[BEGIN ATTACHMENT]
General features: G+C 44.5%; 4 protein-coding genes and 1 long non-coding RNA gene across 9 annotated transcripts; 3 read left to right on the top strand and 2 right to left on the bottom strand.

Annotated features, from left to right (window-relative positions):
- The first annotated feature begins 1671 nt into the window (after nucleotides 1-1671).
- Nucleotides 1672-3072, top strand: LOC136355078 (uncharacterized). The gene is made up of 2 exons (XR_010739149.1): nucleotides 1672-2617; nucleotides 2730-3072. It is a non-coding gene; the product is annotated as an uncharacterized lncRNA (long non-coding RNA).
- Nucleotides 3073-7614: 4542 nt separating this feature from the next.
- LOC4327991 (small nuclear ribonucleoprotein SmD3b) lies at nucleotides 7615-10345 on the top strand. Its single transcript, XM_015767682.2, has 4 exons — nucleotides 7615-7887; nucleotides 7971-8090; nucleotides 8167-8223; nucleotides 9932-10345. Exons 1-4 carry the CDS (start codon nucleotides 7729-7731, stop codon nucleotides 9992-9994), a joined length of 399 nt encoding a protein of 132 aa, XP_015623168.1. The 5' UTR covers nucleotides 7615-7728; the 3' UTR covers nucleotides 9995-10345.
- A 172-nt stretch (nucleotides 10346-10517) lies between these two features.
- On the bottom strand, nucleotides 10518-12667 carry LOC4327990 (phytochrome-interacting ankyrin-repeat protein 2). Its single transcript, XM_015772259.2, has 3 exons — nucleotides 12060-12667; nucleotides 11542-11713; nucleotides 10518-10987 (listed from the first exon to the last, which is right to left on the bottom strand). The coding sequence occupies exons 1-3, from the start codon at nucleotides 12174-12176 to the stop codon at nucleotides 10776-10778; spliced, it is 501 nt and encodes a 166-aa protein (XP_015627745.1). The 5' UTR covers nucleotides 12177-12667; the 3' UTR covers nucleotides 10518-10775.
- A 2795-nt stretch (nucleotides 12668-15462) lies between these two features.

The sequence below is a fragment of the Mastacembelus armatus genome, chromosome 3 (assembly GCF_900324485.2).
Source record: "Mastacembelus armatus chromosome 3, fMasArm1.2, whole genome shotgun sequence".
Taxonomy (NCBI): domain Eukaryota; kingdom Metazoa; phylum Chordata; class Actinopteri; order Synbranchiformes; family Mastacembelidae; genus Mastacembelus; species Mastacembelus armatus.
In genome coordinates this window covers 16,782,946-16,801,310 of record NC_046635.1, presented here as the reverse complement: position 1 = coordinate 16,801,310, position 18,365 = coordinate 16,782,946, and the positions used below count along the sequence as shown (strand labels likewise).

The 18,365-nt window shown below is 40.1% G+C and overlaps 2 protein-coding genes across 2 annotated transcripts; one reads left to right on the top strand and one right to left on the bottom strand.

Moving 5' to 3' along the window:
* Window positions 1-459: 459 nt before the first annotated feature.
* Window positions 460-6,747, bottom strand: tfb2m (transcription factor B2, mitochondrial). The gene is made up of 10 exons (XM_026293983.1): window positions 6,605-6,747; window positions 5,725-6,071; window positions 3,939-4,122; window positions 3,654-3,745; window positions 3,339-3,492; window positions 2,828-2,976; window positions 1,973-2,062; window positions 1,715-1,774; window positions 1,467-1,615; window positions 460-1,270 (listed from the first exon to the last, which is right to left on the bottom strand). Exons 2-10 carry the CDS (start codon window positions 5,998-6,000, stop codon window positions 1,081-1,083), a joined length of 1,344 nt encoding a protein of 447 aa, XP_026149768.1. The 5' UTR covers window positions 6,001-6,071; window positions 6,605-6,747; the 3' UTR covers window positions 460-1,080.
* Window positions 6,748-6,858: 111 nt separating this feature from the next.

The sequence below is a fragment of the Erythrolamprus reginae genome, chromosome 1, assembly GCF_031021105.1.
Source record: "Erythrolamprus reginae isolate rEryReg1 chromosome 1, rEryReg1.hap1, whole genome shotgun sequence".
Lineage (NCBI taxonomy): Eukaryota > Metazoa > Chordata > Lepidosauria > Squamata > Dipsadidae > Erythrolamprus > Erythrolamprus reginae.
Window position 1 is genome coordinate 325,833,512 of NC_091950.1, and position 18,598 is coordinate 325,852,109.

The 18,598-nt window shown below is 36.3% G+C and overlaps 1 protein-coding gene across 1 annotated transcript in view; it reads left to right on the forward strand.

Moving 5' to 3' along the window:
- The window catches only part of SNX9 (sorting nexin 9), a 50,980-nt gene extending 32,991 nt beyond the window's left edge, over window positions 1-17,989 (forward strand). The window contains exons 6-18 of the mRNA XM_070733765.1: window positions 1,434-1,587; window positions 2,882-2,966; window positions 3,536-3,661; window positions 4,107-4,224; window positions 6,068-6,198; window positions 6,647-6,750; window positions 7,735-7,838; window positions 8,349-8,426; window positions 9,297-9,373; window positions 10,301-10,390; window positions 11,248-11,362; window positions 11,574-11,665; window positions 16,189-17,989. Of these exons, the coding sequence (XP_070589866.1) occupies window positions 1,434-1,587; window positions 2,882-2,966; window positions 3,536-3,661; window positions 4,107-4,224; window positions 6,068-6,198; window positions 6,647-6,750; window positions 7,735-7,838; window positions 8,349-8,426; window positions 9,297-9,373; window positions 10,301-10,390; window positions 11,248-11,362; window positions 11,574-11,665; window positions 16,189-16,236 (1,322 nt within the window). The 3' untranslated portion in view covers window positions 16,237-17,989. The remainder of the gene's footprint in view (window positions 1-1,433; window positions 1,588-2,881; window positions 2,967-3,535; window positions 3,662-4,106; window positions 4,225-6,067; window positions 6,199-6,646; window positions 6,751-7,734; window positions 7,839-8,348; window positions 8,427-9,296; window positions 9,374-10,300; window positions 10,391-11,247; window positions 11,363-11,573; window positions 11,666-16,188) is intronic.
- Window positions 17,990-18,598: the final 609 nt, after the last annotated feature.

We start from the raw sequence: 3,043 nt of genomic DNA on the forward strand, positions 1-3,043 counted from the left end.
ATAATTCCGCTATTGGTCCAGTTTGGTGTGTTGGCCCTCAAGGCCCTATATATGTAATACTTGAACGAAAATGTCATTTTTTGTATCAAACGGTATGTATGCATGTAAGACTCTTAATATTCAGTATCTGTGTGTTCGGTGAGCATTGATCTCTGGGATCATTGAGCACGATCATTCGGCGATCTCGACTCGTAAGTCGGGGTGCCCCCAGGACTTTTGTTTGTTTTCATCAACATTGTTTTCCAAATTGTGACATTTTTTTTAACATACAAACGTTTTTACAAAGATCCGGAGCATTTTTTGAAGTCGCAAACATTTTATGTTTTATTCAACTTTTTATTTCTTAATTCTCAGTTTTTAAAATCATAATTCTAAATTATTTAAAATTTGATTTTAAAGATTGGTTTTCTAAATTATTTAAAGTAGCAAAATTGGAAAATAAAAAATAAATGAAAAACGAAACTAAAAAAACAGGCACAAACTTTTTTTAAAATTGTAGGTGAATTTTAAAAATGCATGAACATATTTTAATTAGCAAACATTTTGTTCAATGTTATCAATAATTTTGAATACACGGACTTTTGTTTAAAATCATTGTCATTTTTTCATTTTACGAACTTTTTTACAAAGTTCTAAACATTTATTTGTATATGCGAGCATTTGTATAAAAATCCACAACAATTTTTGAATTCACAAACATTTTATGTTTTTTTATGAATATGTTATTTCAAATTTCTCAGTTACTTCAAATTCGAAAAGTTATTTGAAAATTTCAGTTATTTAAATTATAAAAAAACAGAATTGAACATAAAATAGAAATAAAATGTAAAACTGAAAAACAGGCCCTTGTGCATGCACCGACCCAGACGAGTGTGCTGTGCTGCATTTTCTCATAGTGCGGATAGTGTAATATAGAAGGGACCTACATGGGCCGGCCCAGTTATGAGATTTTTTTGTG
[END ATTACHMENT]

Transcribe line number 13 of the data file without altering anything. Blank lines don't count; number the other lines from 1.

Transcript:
In genome coordinates this window covers 16,782,946-16,801,310 of record NC_046635.1, presented here as the reverse complement: position 1 = coordinate 16,801,310, position 18,365 = coordinate 16,782,946, and the positions used below count along the sequence as shown (strand labels likewise).